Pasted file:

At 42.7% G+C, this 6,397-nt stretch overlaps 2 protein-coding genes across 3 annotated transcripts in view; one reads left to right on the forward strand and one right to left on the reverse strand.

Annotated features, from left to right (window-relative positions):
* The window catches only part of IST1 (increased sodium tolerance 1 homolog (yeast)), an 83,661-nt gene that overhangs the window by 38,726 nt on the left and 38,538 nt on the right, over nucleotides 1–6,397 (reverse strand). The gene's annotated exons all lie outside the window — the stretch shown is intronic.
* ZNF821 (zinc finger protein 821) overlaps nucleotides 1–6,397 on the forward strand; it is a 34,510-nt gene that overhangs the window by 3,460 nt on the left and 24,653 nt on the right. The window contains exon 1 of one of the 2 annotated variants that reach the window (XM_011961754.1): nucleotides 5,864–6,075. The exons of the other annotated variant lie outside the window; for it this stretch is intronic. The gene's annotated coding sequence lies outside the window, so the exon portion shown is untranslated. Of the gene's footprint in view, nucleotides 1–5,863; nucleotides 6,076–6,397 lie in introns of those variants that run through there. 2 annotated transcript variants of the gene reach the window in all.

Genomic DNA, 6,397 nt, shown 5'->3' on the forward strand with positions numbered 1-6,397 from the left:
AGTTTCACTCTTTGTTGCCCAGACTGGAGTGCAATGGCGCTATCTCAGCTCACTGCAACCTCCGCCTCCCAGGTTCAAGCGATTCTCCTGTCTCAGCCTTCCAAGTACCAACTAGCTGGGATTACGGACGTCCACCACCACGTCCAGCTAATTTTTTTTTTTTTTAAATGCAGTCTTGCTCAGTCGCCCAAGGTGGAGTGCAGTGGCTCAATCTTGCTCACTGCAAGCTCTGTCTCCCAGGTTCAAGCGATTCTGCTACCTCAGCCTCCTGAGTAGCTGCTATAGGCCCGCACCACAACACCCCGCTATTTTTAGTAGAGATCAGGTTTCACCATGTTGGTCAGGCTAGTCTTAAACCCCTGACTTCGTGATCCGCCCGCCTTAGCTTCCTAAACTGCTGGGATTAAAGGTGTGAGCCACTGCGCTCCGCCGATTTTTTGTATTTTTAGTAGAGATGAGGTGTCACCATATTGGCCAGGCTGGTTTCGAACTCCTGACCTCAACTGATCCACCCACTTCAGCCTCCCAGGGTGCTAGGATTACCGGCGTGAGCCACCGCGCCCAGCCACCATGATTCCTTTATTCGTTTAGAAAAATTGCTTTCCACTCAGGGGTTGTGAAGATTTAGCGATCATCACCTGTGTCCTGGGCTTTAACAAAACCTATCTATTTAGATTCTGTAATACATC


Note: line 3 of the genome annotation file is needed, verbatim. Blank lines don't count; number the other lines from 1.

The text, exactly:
* The window catches only part of IST1 (increased sodium tolerance 1 homolog (yeast)), an 83,661-nt gene that overhangs the window by 38,726 nt on the left and 38,538 nt on the right, over nucleotides 1–6,397 (reverse strand). The gene's annotated exons all lie outside the window — the stretch shown is intronic.